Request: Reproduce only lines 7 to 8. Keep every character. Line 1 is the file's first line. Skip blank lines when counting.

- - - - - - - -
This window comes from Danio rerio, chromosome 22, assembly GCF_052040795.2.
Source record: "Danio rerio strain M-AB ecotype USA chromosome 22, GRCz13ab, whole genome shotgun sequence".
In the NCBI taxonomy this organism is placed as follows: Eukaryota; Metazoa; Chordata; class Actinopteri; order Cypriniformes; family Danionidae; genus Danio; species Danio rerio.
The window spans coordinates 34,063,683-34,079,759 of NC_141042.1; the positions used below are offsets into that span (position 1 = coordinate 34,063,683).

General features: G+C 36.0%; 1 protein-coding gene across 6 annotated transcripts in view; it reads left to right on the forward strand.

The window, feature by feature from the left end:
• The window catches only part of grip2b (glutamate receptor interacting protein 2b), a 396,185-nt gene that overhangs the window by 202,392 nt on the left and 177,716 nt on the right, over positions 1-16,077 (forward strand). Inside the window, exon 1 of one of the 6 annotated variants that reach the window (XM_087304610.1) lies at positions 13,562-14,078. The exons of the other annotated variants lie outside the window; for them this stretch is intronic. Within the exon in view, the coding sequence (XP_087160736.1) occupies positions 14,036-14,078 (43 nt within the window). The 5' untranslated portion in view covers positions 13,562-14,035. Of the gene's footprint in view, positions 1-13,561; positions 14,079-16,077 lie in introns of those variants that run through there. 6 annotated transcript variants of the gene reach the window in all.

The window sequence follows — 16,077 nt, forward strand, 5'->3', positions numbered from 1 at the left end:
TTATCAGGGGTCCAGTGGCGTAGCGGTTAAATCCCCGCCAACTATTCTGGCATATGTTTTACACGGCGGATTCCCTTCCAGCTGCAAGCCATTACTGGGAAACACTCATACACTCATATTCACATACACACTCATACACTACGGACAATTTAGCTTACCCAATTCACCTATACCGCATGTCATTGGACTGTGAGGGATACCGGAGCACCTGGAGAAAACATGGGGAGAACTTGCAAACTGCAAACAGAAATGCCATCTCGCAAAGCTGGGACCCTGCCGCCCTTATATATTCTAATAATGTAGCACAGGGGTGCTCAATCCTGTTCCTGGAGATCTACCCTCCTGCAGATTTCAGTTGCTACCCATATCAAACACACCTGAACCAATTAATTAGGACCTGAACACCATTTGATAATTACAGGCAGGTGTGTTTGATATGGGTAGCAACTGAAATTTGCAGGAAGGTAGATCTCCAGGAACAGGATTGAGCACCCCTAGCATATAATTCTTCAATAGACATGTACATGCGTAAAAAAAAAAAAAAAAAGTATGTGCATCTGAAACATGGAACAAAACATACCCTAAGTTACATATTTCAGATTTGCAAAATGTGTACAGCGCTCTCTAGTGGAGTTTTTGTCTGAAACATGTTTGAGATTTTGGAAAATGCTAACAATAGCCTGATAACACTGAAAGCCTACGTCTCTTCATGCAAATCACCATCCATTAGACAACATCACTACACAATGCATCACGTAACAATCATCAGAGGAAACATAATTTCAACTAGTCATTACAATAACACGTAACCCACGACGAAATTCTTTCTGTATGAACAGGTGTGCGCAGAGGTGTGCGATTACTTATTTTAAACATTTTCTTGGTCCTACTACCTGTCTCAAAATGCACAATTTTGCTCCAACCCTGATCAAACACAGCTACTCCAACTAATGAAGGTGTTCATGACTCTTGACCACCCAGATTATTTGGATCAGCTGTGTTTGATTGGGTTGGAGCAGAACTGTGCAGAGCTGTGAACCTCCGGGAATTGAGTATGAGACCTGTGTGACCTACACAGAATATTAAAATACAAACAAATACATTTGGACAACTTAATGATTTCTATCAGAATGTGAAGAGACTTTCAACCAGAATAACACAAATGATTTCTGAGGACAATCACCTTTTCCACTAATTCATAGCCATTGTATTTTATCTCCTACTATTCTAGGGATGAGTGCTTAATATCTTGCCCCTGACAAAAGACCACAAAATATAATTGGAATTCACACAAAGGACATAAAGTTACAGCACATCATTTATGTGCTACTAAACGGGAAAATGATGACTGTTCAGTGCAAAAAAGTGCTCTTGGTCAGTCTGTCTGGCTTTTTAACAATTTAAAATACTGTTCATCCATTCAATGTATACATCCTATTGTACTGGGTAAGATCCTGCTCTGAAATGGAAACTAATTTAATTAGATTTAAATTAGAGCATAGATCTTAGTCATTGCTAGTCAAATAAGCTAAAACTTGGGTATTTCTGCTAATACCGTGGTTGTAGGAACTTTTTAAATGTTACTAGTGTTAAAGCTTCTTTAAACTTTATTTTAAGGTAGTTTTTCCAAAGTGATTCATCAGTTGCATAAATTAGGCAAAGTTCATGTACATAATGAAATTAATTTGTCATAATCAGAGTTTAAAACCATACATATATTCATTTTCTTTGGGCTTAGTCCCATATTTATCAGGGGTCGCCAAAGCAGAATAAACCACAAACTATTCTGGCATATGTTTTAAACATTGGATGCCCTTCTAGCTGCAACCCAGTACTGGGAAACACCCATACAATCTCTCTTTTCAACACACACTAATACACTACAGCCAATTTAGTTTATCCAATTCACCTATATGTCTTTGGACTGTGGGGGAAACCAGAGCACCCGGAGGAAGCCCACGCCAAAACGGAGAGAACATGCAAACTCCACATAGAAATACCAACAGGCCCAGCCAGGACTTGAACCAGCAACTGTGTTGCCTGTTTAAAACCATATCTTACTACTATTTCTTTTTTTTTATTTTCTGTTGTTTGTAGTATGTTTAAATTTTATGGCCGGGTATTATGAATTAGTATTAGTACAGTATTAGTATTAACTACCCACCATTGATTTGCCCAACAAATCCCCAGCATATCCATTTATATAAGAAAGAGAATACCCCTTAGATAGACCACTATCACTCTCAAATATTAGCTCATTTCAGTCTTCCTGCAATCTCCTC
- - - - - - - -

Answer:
• The window catches only part of grip2b (glutamate receptor interacting protein 2b), a 396,185-nt gene that overhangs the window by 202,392 nt on the left and 177,716 nt on the right, over positions 1-16,077 (forward strand). Inside the window, exon 1 of one of the 6 annotated variants that reach the window (XM_087304610.1) lies at positions 13,562-14,078. The exons of the other annotated variants lie outside the window; for them this stretch is intronic. Within the exon in view, the coding sequence (XP_087160736.1) occupies positions 14,036-14,078 (43 nt within the window). The 5' untranslated portion in view covers positions 13,562-14,035. Of the gene's footprint in view, positions 1-13,561; positions 14,079-16,077 lie in introns of those variants that run through there. 6 annotated transcript variants of the gene reach the window in all.

The window sequence follows — 16,077 nt, forward strand, 5'->3', positions numbered from 1 at the left end: